Global setting and climate outlook
El Niño-Southern Oscillation remains neutral
The tropical Pacific Ocean is likely to remain in a neutral state (no El Niño or La Niña) until autumn 2006. The pool of cold water off the South American coast has increased during November, while surface water near the date line remained warm.
The Southern Oscillation Index was weakly negative in November (-0.4), with the 3-month September to November average at +0.3. The equatorial trade winds are near normal strength.
Normal tropical cyclone activity is expected in the Pacific until April 2006. For New Zealand, this means a 70% chance of a cyclone passing somewhere near the country, with Northland and Gisborne being most at risk. The risk is greatest after the end of January.
Sea surface temperatures (SST) around New Zealand
The New Zealand average difference from the historical normal SST was about +0.8 °C for November and +0.6 °C for the September to November average. Surface warters were warmer than normal over much of the Tasman Sea, around the New Zealand coast, and to the northeast of the country.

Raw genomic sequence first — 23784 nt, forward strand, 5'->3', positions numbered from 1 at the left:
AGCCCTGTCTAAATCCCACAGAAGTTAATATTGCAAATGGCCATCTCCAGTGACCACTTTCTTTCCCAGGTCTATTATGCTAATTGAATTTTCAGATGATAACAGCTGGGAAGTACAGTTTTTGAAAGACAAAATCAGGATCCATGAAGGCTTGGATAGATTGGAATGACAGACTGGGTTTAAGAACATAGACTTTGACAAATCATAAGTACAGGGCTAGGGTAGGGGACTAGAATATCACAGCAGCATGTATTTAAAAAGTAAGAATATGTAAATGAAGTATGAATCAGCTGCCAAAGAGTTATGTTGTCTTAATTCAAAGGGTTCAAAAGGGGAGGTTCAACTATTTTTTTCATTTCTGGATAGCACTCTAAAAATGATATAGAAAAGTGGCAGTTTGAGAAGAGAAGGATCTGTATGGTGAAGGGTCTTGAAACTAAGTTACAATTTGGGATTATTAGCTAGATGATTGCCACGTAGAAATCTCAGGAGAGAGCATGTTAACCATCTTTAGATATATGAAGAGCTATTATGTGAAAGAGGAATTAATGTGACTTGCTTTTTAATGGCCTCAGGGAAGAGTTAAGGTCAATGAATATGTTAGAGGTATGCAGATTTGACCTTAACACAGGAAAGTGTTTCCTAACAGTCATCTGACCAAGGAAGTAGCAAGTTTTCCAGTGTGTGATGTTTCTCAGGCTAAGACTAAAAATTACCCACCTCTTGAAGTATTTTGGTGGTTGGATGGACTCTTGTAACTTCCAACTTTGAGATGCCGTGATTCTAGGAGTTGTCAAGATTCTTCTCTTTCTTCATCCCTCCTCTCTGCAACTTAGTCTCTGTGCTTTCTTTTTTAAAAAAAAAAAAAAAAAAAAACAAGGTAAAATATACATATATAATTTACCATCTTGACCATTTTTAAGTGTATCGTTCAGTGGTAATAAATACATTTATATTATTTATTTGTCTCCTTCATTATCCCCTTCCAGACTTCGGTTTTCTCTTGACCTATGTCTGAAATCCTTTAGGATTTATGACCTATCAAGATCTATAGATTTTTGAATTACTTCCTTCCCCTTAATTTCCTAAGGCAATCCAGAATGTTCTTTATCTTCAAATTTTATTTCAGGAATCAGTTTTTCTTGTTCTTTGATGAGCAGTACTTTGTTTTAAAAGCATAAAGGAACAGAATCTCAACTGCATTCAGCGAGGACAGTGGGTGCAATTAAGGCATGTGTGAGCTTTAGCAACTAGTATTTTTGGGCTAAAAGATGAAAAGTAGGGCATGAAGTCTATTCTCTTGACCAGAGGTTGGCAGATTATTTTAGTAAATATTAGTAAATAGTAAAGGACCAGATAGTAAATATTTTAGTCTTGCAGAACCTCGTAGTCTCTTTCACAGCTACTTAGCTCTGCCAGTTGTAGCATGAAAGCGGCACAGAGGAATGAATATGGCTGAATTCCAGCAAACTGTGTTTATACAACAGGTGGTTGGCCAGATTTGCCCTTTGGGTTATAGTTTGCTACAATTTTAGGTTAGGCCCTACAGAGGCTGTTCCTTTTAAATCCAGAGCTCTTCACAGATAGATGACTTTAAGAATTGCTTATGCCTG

Outlook for December 2005 to February 2006
Atmospheric circulation patterns over New Zealand during summer (December-February) are likely to be characterised by weaker than normal westerly winds. Air temperatures are expected to be above average or average in all regions of New Zealand.
Rainfall is likely to be normal or above normal in the north and east of the North Island, normal or below normal in the west and south of the South Island, and near normal elsewhere. Soil moisture levels and river flows are expected to be below normal in the southwest of the North Island and all of the South Island, with normal conditions in the north and east of the North Island.